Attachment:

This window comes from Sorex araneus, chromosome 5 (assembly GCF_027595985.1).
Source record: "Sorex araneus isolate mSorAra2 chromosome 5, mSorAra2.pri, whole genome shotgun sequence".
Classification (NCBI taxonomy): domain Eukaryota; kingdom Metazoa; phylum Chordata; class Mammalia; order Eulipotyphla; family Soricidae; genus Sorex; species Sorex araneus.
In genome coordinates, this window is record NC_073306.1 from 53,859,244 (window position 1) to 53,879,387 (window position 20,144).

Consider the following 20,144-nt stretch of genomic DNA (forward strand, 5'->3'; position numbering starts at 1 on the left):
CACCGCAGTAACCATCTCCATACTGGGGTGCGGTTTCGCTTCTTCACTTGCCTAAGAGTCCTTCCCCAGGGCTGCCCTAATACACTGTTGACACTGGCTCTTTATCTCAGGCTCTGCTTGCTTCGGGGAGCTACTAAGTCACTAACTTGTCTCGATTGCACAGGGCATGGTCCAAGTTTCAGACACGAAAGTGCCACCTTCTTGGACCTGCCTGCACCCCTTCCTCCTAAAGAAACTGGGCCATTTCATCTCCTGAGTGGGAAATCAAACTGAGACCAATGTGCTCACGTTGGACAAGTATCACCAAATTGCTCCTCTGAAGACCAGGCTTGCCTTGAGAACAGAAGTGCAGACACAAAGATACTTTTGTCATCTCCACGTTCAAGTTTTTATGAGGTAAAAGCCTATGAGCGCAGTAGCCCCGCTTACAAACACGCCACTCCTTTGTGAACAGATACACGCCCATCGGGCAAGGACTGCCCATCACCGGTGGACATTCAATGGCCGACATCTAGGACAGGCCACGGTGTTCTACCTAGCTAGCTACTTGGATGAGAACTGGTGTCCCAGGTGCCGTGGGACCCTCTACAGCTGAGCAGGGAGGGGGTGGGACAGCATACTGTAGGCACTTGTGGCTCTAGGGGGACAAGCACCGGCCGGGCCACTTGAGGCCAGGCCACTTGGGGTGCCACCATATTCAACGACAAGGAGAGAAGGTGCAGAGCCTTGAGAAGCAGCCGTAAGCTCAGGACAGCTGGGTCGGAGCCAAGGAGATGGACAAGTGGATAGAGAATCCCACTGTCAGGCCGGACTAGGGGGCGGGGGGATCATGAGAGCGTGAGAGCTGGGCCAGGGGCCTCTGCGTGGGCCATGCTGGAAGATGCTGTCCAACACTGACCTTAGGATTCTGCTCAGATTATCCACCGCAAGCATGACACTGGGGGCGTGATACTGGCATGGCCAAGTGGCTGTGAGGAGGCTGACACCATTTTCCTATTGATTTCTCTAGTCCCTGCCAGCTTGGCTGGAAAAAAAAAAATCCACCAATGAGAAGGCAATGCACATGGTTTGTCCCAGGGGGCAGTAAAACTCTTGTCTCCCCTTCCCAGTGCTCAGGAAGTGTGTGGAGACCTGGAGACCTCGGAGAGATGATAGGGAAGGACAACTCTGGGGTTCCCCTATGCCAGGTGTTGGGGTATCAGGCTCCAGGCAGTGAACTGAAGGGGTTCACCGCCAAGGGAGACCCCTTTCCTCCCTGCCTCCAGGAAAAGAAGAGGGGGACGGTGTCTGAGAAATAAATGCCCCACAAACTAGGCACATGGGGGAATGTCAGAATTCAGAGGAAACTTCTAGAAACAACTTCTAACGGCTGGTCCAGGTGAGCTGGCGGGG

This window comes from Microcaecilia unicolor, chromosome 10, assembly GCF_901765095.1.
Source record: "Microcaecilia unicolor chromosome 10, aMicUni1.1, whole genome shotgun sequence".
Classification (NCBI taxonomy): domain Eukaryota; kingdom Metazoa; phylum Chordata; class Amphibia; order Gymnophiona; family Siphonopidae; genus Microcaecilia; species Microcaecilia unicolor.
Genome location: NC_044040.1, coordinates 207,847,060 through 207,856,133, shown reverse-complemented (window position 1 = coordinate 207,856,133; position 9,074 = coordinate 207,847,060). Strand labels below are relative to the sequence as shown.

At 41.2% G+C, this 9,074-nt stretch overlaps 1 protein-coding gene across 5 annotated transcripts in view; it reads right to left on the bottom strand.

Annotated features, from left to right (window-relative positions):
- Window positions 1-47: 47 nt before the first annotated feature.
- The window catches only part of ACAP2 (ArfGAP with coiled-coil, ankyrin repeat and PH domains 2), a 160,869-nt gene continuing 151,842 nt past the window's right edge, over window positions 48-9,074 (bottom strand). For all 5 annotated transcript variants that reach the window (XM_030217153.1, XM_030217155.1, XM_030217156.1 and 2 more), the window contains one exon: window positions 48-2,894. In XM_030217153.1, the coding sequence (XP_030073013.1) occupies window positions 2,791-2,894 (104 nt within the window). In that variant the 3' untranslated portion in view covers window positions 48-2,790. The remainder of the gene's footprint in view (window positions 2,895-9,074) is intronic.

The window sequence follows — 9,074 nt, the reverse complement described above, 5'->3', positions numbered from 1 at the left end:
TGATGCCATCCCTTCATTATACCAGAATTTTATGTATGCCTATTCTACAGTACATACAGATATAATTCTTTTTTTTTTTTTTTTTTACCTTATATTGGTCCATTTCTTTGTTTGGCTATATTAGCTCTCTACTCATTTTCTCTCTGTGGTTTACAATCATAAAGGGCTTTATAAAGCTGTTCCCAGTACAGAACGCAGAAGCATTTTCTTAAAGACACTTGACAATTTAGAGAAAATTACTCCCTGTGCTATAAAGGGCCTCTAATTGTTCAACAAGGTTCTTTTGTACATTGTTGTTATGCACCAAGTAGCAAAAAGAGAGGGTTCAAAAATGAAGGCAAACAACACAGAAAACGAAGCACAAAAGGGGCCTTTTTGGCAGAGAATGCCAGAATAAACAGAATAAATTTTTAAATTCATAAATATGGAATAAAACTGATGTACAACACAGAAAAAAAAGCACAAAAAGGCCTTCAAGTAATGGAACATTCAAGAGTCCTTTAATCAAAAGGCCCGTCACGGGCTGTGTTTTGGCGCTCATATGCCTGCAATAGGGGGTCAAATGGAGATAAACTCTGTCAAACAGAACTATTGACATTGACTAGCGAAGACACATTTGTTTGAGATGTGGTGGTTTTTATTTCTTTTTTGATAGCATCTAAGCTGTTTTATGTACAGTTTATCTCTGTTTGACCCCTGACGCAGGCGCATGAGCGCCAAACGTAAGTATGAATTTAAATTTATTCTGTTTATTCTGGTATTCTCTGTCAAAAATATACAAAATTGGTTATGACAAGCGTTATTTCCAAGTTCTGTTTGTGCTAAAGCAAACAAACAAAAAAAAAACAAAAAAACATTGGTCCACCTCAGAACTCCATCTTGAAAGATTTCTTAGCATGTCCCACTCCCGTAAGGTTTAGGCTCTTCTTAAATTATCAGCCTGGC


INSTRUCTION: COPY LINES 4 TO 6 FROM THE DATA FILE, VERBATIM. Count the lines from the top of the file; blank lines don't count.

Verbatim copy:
In genome coordinates, this window is record NC_073306.1 from 53,859,244 (window position 1) to 53,879,387 (window position 20,144).

Consider the following 20,144-nt stretch of genomic DNA (forward strand, 5'->3'; position numbering starts at 1 on the left):
CACCGCAGTAACCATCTCCATACTGGGGTGCGGTTTCGCTTCTTCACTTGCCTAAGAGTCCTTCCCCAGGGCTGCCCTAATACACTGTTGACACTGGCTCTTTATCTCAGGCTCTGCTTGCTTCGGGGAGCTACTAAGTCACTAACTTGTCTCGATTGCACAGGGCATGGTCCAAGTTTCAGACACGAAAGTGCCACCTTCTTGGACCTGCCTGCACCCCTTCCTCCTAAAGAAACTGGGCCATTTCATCTCCTGAGTGGGAAATCAAACTGAGACCAATGTGCTCACGTTGGACAAGTATCACCAAATTGCTCCTCTGAAGACCAGGCTTGCCTTGAGAACAGAAGTGCAGACACAAAGATACTTTTGTCATCTCCACGTTCAAGTTTTTATGAGGTAAAAGCCTATGAGCGCAGTAGCCCCGCTTACAAACACGCCACTCCTTTGTGAACAGATACACGCCCATCGGGCAAGGACTGCCCATCACCGGTGGACATTCAATGGCCGACATCTAGGACAGGCCACGGTGTTCTACCTAGCTAGCTACTTGGATGAGAACTGGTGTCCCAGGTGCCGTGGGACCCTCTACAGCTGAGCAGGGAGGGGGTGGGACAGCATACTGTAGGCACTTGTGGCTCTAGGGGGACAAGCACCGGCCGGGCCACTTGAGGCCAGGCCACTTGGGGTGCCACCATATTCAACGACAAGGAGAGAAGGTGCAGAGCCTTGAGAAGCAGCCGTAAGCTCAGGACAGCTGGGTCGGAGCCAAGGAGATGGACAAGTGGATAGAGAATCCCACTGTCAGGCCGGACTAGGGGGCGGGGGGATCATGAGAGCGTGAGAGCTGGGCCAGGGGCCTCTGCGTGGGCCATGCTGGAAGATGCTGTCCAACACTGACCTTAGGATTCTGCTCAGATTATCCACCGCAAGCATGACACTGGGGGCGTGATACTGGCATGGCCAAGTGGCTGTGAGGAGGCTGACACCATTTTCCTATTGATTTCTCTAGTCCCTGCCAGCTTGGCTGGAAAAAAAAAAATCCACCAATGAGAAGGCAATGCACATGGTTTGTCCCAGGGGGCAGTAAAACTCTTGTCTCCCCTTCCCAGTGCTCAGGAAGTGTGTGGAGACCTGGAGACCTCGGAGAGATGATAGGGAAGGACAACTCTGGGGTTCCCCTATGCCAGGTGTTGGGGTATCAGGCTCCAGGCAGTGAACTGAAGGGGTTCACCGCCAAGGGAGACCCCTTTCCTCCCTGCCTCCAGGAAAAGAAGAGGGGGACGGTGTCTGAGAAATAAATGCCCCACAAACTAGGCACATGGGGGAATGTCAGAATTCAGAGGAAACTTCTAGAAACAACTTCTAACGGCTGGTCCAGGTGAGCTGGCGGGG